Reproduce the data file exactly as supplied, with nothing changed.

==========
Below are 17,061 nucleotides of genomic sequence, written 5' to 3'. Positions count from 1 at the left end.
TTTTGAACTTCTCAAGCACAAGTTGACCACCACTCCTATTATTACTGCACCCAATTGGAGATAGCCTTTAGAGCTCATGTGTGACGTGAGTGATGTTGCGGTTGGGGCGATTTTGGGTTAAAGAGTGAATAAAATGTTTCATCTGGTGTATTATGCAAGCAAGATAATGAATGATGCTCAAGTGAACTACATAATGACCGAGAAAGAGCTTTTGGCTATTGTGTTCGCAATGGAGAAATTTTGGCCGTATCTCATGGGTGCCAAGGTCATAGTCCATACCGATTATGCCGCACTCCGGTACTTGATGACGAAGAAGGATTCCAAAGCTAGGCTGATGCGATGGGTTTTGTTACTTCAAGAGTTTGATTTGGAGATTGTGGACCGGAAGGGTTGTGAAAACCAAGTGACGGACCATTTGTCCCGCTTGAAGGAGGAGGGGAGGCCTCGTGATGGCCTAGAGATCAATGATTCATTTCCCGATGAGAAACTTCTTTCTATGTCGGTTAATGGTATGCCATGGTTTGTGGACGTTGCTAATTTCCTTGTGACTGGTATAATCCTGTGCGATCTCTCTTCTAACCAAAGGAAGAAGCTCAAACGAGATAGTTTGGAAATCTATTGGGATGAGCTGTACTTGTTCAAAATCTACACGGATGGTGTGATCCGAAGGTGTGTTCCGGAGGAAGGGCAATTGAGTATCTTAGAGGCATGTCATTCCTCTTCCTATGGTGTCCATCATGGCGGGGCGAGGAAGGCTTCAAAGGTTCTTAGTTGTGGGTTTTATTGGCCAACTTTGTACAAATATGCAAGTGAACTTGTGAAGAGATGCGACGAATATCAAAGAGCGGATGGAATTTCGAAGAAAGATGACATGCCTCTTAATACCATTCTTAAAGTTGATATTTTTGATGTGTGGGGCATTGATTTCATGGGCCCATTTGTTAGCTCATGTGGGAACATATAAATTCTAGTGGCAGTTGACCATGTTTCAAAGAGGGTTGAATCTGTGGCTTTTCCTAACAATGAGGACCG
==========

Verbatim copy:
Below are 17,061 nucleotides of genomic sequence, written 5' to 3'. Positions count from 1 at the left end.
TTTTGAACTTCTCAAGCACAAGTTGACCACCACTCCTATTATTACTGCACCCAATTGGAGATAGCCTTTAGAGCTCATGTGTGACGTGAGTGATGTTGCGGTTGGGGCGATTTTGGGTTAAAGAGTGAATAAAATGTTTCATCTGGTGTATTATGCAAGCAAGATAATGAATGATGCTCAAGTGAACTACATAATGACCGAGAAAGAGCTTTTGGCTATTGTGTTCGCAATGGAGAAATTTTGGCCGTATCTCATGGGTGCCAAGGTCATAGTCCATACCGATTATGCCGCACTCCGGTACTTGATGACGAAGAAGGATTCCAAAGCTAGGCTGATGCGATGGGTTTTGTTACTTCAAGAGTTTGATTTGGAGATTGTGGACCGGAAGGGTTGTGAAAACCAAGTGACGGACCATTTGTCCCGCTTGAAGGAGGAGGGGAGGCCTCGTGATGGCCTAGAGATCAATGATTCATTTCCCGATGAGAAACTTCTTTCTATGTCGGTTAATGGTATGCCATGGTTTGTGGACGTTGCTAATTTCCTTGTGACTGGTATAATCCTGTGCGATCTCTCTTCTAACCAAAGGAAGAAGCTCAAACGAGATAGTTTGGAAATCTATTGGGATGAGCTGTACTTGTTCAAAATCTACACGGATGGTGTGATCCGAAGGTGTGTTCCGGAGGAAGGGCAATTGAGTATCTTAGAGGCATGTCATTCCTCTTCCTATGGTGTCCATCATGGCGGGGCGAGGAAGGCTTCAAAGGTTCTTAGTTGTGGGTTTTATTGGCCAACTTTGTACAAATATGCAAGTGAACTTGTGAAGAGATGCGACGAATATCAAAGAGCGGATGGAATTTCGAAGAAAGATGACATGCCTCTTAATACCATTCTTAAAGTTGATATTTTTGATGTGTGGGGCATTGATTTCATGGGCCCATTTGTTAGCTCATGTGGGAACATATAAATTCTAGTGGCAGTTGACCATGTTTCAAAGAGGGTTGAATCTGTGGCTTTTCCTAACAATGAGGACCG